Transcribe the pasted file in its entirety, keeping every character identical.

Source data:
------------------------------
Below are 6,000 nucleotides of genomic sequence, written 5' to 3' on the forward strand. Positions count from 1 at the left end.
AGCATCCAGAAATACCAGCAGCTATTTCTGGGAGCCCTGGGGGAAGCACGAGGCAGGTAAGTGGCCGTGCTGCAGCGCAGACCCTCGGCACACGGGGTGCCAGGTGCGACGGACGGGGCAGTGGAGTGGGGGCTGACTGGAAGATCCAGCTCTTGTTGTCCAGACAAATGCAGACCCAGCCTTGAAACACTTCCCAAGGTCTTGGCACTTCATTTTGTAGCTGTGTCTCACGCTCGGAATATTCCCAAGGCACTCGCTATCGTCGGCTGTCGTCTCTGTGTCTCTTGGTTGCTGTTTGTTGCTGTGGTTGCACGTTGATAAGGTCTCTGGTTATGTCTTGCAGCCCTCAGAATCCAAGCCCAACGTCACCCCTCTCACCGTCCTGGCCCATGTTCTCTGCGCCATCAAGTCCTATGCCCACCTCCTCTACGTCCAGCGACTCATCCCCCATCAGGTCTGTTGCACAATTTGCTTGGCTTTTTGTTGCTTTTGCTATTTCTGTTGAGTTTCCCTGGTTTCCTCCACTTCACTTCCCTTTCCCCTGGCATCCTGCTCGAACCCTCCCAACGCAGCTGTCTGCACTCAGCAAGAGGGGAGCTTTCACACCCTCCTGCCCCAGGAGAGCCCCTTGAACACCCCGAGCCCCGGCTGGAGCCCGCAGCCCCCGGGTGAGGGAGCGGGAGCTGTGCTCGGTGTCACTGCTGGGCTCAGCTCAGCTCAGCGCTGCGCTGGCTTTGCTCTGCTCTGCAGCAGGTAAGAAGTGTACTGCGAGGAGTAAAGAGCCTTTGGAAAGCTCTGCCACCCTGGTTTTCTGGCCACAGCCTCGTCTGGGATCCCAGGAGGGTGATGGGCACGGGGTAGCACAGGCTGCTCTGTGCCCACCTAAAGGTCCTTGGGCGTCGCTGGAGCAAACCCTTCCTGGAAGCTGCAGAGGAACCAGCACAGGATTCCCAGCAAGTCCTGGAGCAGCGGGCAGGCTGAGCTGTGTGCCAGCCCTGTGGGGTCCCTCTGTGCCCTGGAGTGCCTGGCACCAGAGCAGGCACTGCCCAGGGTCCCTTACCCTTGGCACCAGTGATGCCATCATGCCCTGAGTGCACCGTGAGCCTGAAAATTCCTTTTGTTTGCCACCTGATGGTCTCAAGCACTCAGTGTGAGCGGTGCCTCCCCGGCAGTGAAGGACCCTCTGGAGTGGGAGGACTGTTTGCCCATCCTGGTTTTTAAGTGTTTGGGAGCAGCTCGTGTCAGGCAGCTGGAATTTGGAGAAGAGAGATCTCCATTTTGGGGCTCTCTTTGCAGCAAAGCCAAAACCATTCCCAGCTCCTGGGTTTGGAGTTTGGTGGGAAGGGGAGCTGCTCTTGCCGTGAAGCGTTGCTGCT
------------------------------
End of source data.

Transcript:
Below are 6,000 nucleotides of genomic sequence, written 5' to 3' on the forward strand. Positions count from 1 at the left end.
AGCATCCAGAAATACCAGCAGCTATTTCTGGGAGCCCTGGGGGAAGCACGAGGCAGGTAAGTGGCCGTGCTGCAGCGCAGACCCTCGGCACACGGGGTGCCAGGTGCGACGGACGGGGCAGTGGAGTGGGGGCTGACTGGAAGATCCAGCTCTTGTTGTCCAGACAAATGCAGACCCAGCCTTGAAACACTTCCCAAGGTCTTGGCACTTCATTTTGTAGCTGTGTCTCACGCTCGGAATATTCCCAAGGCACTCGCTATCGTCGGCTGTCGTCTCTGTGTCTCTTGGTTGCTGTTTGTTGCTGTGGTTGCACGTTGATAAGGTCTCTGGTTATGTCTTGCAGCCCTCAGAATCCAAGCCCAACGTCACCCCTCTCACCGTCCTGGCCCATGTTCTCTGCGCCATCAAGTCCTATGCCCACCTCCTCTACGTCCAGCGACTCATCCCCCATCAGGTCTGTTGCACAATTTGCTTGGCTTTTTGTTGCTTTTGCTATTTCTGTTGAGTTTCCCTGGTTTCCTCCACTTCACTTCCCTTTCCCCTGGCATCCTGCTCGAACCCTCCCAACGCAGCTGTCTGCACTCAGCAAGAGGGGAGCTTTCACACCCTCCTGCCCCAGGAGAGCCCCTTGAACACCCCGAGCCCCGGCTGGAGCCCGCAGCCCCCGGGTGAGGGAGCGGGAGCTGTGCTCGGTGTCACTGCTGGGCTCAGCTCAGCTCAGCGCTGCGCTGGCTTTGCTCTGCTCTGCAGCAGGTAAGAAGTGTACTGCGAGGAGTAAAGAGCCTTTGGAAAGCTCTGCCACCCTGGTTTTCTGGCCACAGCCTCGTCTGGGATCCCAGGAGGGTGATGGGCACGGGGTAGCACAGGCTGCTCTGTGCCCACCTAAAGGTCCTTGGGCGTCGCTGGAGCAAACCCTTCCTGGAAGCTGCAGAGGAACCAGCACAGGATTCCCAGCAAGTCCTGGAGCAGCGGGCAGGCTGAGCTGTGTGCCAGCCCTGTGGGGTCCCTCTGTGCCCTGGAGTGCCTGGCACCAGAGCAGGCACTGCCCAGGGTCCCTTACCCTTGGCACCAGTGATGCCATCATGCCCTGAGTGCACCGTGAGCCTGAAAATTCCTTTTGTTTGCCACCTGATGGTCTCAAGCACTCAGTGTGAGCGGTGCCTCCCCGGCAGTGAAGGACCCTCTGGAGTGGGAGGACTGTTTGCCCATCCTGGTTTTTAAGTGTTTGGGAGCAGCTCGTGTCAGGCAGCTGGAATTTGGAGAAGAGAGATCTCCATTTTGGGGCTCTCTTTGCAGCAAAGCCAAAACCATTCCCAGCTCCTGGGTTTGGAGTTTGGTGGGAAGGGGAGCTGCTCTTGCCGTGAAGCGTTGCTGCT